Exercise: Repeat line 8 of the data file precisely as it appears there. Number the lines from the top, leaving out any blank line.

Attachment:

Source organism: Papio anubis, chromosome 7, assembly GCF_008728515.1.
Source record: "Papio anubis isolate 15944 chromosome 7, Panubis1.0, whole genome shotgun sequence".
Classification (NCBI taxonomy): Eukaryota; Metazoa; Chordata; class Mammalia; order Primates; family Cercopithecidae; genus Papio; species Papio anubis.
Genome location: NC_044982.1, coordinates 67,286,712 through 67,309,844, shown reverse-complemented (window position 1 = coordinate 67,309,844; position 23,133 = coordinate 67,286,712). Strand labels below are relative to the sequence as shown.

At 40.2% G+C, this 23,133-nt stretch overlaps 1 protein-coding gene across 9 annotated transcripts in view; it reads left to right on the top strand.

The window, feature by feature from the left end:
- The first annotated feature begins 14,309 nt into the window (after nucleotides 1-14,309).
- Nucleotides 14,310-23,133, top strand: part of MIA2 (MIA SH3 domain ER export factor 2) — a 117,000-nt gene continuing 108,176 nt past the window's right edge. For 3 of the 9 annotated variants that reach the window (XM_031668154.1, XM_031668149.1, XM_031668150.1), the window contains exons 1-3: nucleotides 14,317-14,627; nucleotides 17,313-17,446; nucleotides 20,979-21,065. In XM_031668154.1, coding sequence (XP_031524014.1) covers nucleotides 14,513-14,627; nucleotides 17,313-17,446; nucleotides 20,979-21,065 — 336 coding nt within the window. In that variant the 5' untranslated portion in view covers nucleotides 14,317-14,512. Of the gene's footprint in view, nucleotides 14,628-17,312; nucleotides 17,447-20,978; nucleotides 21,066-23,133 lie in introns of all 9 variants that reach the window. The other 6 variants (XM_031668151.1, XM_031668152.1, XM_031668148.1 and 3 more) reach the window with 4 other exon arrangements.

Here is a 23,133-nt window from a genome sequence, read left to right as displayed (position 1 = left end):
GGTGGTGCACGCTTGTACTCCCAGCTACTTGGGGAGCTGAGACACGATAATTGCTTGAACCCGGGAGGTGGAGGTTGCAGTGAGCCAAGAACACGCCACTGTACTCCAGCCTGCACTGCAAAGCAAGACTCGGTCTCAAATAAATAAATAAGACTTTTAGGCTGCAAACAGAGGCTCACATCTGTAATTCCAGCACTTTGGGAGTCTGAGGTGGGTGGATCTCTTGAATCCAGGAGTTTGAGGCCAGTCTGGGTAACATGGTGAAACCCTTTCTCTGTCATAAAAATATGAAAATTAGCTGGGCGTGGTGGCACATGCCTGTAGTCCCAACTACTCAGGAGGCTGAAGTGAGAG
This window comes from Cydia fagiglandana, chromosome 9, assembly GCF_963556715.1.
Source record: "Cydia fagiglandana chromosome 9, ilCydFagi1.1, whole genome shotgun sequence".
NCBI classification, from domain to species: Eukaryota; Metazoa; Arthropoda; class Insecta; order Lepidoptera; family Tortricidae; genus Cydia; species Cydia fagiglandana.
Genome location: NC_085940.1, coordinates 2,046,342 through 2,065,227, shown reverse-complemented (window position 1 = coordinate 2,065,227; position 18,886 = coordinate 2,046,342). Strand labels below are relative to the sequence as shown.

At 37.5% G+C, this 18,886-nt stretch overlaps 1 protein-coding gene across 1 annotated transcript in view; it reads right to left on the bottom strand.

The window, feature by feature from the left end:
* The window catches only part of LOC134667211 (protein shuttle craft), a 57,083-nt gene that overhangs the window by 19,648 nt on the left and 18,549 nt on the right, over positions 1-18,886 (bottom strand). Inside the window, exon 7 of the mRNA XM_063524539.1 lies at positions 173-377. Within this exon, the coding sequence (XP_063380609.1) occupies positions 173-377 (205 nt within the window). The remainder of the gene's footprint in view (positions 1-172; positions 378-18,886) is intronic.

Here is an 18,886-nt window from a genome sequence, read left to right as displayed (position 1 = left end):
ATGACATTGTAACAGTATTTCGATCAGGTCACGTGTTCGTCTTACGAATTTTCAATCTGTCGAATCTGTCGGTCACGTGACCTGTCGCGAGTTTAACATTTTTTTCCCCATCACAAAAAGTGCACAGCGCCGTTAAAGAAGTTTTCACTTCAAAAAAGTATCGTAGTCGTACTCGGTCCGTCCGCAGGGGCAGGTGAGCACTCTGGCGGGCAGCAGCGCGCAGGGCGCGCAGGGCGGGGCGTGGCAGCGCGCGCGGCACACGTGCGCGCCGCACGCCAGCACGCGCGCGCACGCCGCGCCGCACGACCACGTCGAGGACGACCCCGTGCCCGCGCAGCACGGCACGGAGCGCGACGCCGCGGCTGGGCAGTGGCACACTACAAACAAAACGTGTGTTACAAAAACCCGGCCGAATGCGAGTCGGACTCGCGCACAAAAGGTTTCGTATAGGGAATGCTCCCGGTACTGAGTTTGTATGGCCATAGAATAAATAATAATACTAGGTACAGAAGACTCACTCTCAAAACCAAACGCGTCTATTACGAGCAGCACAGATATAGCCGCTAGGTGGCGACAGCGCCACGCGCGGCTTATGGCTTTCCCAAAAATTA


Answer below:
- Nucleotides 14,310-23,133, top strand: part of MIA2 (MIA SH3 domain ER export factor 2) — a 117,000-nt gene continuing 108,176 nt past the window's right edge. For 3 of the 9 annotated variants that reach the window (XM_031668154.1, XM_031668149.1, XM_031668150.1), the window contains exons 1-3: nucleotides 14,317-14,627; nucleotides 17,313-17,446; nucleotides 20,979-21,065. In XM_031668154.1, coding sequence (XP_031524014.1) covers nucleotides 14,513-14,627; nucleotides 17,313-17,446; nucleotides 20,979-21,065 — 336 coding nt within the window. In that variant the 5' untranslated portion in view covers nucleotides 14,317-14,512. Of the gene's footprint in view, nucleotides 14,628-17,312; nucleotides 17,447-20,978; nucleotides 21,066-23,133 lie in introns of all 9 variants that reach the window. The other 6 variants (XM_031668151.1, XM_031668152.1, XM_031668148.1 and 3 more) reach the window with 4 other exon arrangements.